You want me to go up there? (Europe Day 5)

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Far be it from me to toot my own horn, but I may just be the best husband ever.

I’m afraid of heights—that’s not what makes me the best husband ever, of course. But I know that weakness, and I knew it was something I was going to have to deal with because we were going to go up to the top of the Eiffel Tower on our anniversary.

It wasn’t easy.

When you see the Eiffel Tower in person, it seems even taller than you might think, probably because there’s no other buildings that tall in all of Paris. It just sits there, tall and alone and imposing. I mean, the damn thing is 1,063 feet tall.

But, I’m going up there. I’m going to do this.

So we cram into an elevator with a bunch of other people to go up to the second level. I’m not doing bad so far, relatively speaking, but I’m still well over 300 feet off the ground. So I’ll stay back from the edge, thanks.

Next is the elevator to the top. This elevator takes you about 150 miles into the air, the ride lasting somewhere around two years. OK, maybe it just felt that way to me. I’ll give myself some credit; I did look out the glass at one point. That lasted about a second too long and I put my attention back onto the person standing in front of me. Not looking out again, no thank you.

So the top of the Eiffel Tower is essentially two parts. You get off the damn elevator that you’re trapped in for days and come out into a nice, safe enclosed space. There are windows to look out but with actual walls around you, it becomes a nice safe cocoon.

There’s also the outside part above you. I chose not to take that in. That’s all Bessie. I’m going to sit on this bench and keep telling myself that this thing has stood for over 120 years so there’s no way its falling now just because I’m there.

Funny part about it all is this: going back down, no problem. I’m looking around, checking out the scenery, taking it all in. No worries.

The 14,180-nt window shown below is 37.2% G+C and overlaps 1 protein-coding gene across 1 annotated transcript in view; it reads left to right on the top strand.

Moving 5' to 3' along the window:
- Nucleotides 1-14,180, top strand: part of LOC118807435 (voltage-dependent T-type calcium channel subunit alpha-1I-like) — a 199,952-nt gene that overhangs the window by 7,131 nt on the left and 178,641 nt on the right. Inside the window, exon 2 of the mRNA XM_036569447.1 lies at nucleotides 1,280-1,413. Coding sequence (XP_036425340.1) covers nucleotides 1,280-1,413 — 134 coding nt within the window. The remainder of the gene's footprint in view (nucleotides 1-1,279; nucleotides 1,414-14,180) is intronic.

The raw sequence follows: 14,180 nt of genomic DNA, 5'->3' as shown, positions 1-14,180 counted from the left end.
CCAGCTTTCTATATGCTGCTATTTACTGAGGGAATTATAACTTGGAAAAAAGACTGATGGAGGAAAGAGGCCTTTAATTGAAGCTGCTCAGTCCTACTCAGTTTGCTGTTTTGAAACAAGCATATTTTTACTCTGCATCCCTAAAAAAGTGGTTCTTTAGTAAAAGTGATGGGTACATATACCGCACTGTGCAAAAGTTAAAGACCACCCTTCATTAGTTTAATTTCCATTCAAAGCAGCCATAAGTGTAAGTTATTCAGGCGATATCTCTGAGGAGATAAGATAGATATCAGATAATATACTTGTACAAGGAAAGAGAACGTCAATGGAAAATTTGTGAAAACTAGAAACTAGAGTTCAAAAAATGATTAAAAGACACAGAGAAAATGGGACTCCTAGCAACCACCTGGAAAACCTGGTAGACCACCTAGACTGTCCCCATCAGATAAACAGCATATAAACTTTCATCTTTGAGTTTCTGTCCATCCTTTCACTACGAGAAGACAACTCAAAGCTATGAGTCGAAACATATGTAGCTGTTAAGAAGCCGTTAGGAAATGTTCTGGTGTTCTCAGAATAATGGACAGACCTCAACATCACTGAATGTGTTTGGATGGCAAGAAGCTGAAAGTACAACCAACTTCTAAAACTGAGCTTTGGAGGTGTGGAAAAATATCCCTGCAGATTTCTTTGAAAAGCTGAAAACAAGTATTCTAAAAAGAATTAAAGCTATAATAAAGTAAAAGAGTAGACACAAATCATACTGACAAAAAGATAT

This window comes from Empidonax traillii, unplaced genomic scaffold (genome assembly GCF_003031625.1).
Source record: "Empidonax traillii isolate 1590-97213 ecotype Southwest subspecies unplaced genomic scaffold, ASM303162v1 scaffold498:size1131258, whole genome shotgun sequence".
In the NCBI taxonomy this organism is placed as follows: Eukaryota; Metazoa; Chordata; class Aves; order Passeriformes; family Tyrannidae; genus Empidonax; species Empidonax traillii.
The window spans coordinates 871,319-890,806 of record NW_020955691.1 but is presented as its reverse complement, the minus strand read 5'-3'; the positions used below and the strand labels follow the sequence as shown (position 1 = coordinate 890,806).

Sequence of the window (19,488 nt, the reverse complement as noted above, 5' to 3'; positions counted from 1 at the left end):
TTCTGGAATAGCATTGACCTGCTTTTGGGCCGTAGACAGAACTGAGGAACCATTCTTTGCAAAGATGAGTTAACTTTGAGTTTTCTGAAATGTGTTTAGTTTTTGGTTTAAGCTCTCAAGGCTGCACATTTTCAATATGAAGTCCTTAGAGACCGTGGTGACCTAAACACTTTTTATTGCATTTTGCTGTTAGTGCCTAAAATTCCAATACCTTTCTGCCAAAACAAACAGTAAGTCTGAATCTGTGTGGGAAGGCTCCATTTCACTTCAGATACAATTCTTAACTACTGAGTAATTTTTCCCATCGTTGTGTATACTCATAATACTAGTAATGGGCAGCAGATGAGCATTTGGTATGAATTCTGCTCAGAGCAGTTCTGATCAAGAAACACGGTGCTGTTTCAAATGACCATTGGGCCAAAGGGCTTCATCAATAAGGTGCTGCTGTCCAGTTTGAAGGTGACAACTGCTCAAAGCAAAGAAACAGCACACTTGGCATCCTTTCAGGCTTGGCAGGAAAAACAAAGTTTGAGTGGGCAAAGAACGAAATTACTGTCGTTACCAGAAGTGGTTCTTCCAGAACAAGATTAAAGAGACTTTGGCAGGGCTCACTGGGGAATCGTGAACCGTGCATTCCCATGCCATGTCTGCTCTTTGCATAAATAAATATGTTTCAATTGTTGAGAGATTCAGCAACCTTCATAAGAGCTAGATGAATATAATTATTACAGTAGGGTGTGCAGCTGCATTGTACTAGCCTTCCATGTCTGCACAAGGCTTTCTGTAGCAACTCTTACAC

But I’ve done it. I’ve gone to (almost) the top of the Eiffel Tower and lived to tell the tale.

And I never have to go up there again.

And I will give credit where it’s definitely due. My beautiful wife knows full well just how afraid I am of heights, and she was very supportive through the whole process.

I’m only the best husband ever because I have the best wife ever. Love you, Toots.

Are you serious? Later that day, we’re back on the Big Bus Tour, and as we’re turning a corner in the Place de la Concorde there’s an explosion.

If you’ve paid attention to the news coming out of France over the past year or two, you can understand why my first thought was the T-word. Turns out I was close, except it was a tire blowing out on the bus and nothing, you know, terroristic.

Still, not the best thing that could happen. Fortunately, there was another Big Bus a few minutes behind us, so we all jumped on that one.

Where are we going? To save some money, we didn’t sign up for any sort of international phone usage. Basically we kept our cell phones in airplane mode the whole time, and only accessed the Internet when we could use the free wi-fi at our hotels.

But that also meant we couldn’t just pull up maps when we needed to, like when we were trying to find the fancy restaurant where we were going to have our anniversary dinner.

Fortunately, we found a nice Indian couple who were able to point us in the general direction of La Fermette Marbeuf—we did have to stop along the way to confirm our directions and, oh, what a shame, buy some macarons from the nice ladies at the patisserie—and we made it to the restaurant on time.

I’m not sure how much the meal would have cost, since we had already paid for it. But it was definitely worth it. The food was magnificent, with the appetizer—green beans with grated parmesan, hazelnuts and balsamic vinaigrette—kicking things off in delicious style. Our main course was veal with “risotto”—I’m pretty sure risotto is supposed to have rice and not just vegetables, but it was still yummy—and I tried soufflé for dessert while Bessie had crème brulee.

When we go back to Paris, I’ll take out a second mortgage so we can eat there again.

Other modes of transportation. Just to show we didn’t only ride the Big Bus, two other ways we traveled while in Paris—we took a river cruise before our fancy dinner and rode in a bike taxi back to the foot of the Trocadero afterwards.

I’ll write more about the cruise on the Seine in a couple days—we took the cruise again on our last night in Paris—and there’s not much to say about a bike taxi other than it’s a neat way to get around, especially at night.

Share your words of wisdom.